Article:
Mission Statement – To provide education and support for women living in a liminal space in Za’atari.
Vision Statement – To see all women having equal opportunities and to achieve positions of influence in their communities.
This space will be designed to provide the following opportunities. The ideas come from points from Sidra. An 11year old girl that lives in Za’atari
“In Za’atari girls have no access to computers”
This space will provide computers or ensure girls have access to computers for educational purposes
“The boys in Za’atari still want to wrestle even after everything they have been through”.
This space will explore this statement and provide scenarios where woman can provide answers to problems through discussions and a community of practice.
“In Za’atari girls get to play football. This makes us happy”.
This space will gather information about other activities girls would like to participate in. Through blogging and interviewing.
This learning space
is for developing peace in the human race.
It encourages the involvement of women.
To share, reflect, and debate
all the things that make them great.
It is a safe haven,
where freedom of speech is what they teach.
Where the equality of women’s rights.
Is shining forth like radiant light in the dark of night.
A narration of the poem
My Future learning space in action
My future learning space works in the refugee camp of Za’atari. It functions in small groups of women and children lead by a female mentor from Syria. The group meets once a week to discuss and challenge the current situation and to promote change.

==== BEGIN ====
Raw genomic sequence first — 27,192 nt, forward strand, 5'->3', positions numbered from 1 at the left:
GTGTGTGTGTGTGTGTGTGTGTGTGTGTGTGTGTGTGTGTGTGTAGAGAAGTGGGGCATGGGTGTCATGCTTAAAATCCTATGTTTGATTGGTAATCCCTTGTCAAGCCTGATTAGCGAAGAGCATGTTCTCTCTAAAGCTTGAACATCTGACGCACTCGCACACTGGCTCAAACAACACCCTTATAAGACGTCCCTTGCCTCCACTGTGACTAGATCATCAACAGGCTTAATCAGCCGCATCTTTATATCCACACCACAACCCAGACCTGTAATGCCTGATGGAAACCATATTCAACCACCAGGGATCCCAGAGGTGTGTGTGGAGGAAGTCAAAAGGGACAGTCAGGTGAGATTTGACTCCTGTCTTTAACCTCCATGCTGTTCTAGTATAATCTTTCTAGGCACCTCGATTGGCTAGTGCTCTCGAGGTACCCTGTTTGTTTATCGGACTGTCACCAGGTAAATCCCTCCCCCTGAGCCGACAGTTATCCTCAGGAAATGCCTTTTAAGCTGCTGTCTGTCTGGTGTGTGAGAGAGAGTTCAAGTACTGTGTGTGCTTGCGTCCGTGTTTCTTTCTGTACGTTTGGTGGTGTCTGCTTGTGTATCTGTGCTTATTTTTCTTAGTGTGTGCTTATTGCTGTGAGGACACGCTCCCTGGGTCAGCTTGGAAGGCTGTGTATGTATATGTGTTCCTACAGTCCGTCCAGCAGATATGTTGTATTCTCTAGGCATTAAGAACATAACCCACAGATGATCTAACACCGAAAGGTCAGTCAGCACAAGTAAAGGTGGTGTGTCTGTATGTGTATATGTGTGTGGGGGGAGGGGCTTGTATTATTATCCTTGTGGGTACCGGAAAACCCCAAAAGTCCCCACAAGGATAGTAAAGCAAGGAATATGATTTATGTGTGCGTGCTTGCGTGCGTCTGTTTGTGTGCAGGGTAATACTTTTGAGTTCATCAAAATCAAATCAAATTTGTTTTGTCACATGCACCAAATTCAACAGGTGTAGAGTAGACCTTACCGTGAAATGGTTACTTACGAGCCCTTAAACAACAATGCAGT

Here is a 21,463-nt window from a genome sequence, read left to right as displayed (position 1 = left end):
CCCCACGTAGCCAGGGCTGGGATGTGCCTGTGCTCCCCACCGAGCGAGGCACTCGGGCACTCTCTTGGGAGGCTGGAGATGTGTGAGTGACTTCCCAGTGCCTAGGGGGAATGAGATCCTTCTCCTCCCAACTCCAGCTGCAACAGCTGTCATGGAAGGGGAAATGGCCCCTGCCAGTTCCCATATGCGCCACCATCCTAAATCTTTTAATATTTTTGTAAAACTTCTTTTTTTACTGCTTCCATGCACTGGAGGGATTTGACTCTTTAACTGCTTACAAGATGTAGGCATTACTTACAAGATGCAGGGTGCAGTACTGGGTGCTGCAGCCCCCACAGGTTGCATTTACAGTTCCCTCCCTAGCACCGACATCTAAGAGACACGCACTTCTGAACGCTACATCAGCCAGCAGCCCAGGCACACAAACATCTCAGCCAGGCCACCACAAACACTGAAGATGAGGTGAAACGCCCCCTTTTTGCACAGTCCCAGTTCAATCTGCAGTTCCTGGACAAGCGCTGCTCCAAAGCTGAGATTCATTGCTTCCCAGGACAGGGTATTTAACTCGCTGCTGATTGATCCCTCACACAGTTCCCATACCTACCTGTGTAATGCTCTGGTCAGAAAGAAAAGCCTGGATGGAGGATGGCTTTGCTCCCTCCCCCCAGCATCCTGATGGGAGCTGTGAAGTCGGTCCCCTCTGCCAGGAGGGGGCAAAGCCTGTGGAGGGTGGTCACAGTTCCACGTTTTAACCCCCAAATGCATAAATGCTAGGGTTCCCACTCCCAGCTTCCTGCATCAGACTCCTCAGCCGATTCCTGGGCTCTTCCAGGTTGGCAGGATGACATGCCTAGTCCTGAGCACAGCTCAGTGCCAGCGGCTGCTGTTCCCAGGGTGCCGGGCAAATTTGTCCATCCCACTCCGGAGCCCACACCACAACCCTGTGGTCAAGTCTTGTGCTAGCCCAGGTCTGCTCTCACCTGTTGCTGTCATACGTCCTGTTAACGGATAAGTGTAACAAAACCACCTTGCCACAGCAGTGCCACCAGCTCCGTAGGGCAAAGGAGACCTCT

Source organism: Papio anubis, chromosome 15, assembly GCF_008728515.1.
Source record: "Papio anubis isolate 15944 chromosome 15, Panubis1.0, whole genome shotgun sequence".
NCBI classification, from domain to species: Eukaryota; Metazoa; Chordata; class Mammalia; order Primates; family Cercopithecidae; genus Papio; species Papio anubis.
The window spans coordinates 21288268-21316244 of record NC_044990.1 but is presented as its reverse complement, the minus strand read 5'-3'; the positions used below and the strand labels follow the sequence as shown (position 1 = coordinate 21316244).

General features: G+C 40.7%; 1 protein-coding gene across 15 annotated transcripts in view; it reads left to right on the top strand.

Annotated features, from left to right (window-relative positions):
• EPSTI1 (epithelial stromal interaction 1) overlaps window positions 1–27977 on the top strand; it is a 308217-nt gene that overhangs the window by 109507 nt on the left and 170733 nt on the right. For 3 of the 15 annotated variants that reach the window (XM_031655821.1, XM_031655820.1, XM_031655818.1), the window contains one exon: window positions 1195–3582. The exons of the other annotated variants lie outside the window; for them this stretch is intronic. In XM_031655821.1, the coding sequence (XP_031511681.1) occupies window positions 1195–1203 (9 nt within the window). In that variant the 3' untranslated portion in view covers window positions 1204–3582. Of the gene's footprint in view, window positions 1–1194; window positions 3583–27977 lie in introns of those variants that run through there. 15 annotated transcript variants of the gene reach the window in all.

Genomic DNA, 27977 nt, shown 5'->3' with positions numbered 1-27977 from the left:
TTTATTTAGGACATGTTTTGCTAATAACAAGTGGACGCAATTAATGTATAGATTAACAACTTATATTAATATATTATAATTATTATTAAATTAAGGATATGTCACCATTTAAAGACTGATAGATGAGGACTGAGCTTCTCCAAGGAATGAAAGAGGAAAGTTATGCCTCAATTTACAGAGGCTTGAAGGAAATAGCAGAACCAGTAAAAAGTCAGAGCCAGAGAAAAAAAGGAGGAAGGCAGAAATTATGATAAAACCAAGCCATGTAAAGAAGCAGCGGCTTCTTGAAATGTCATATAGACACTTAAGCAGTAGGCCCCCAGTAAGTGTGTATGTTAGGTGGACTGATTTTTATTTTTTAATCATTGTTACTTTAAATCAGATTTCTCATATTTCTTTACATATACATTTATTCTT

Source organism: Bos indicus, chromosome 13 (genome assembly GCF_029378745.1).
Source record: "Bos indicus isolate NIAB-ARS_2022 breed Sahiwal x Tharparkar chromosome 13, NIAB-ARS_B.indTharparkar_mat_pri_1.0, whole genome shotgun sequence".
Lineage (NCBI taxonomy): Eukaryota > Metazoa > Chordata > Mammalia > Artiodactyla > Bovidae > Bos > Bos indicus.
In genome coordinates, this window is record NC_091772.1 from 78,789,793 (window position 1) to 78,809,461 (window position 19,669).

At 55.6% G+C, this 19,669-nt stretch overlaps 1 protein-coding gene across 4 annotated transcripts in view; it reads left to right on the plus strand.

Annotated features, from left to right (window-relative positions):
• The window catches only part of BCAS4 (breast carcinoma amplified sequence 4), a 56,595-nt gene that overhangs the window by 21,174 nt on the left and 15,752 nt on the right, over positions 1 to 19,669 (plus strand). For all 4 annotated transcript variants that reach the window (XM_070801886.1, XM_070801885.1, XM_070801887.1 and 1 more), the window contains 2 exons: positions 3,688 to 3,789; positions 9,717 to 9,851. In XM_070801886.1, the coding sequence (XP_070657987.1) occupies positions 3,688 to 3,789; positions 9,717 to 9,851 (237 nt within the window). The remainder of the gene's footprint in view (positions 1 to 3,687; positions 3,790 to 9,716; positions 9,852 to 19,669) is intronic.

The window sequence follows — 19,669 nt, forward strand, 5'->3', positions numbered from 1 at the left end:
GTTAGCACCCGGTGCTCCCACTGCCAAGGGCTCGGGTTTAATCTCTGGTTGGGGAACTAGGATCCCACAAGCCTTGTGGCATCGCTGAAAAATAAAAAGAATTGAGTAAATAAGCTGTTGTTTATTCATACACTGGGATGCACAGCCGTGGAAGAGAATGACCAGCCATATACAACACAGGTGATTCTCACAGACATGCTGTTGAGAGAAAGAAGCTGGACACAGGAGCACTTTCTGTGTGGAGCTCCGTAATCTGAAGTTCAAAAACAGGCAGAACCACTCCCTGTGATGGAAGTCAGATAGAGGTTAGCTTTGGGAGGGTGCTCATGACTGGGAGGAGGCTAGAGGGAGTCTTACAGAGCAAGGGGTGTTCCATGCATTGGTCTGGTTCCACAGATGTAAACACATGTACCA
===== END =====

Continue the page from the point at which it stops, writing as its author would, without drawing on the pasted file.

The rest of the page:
Each week the mentor receives a discussion topic through access to the internet. The topic will be guided by current affairs and the needs of the people. The information will be given through artworks, music, dance, quotes and media items. It will be discussed and then a response will be given by the collaborative work of the smalls groups.
Through this the women of Syria have a worldwide voice and the learning they are experiencing can be shared with others. Many great women have shared phenomenal information when facing hardships through history.
An example of a lesson
Share the quote by Virginia Woolf “War will not end while women are kept out of power and while power is governed on historic terms that men established”
Answer these questions after a small group discussion:
Do you agree with this quote?
Are women allowed to make political decisions currently in Za’atari?
How would you solve the current conflict in Syria?
Another lesson would be addressing the inequality in the camp. I would show them an example of the sport choices girls have at school in Australia and ask the questions.
If you could do any sport what would you choose?
Why can you not currently participate in this type sport?
What other activities would you choose that you cannot because you are a girl?
This future learning space wants to achieve a collaborative space where people have freedom to exchange and discuss information. The space seeks to bring equality and to challenge stereotypes.
This is a video answering the questions in E-Activity 3b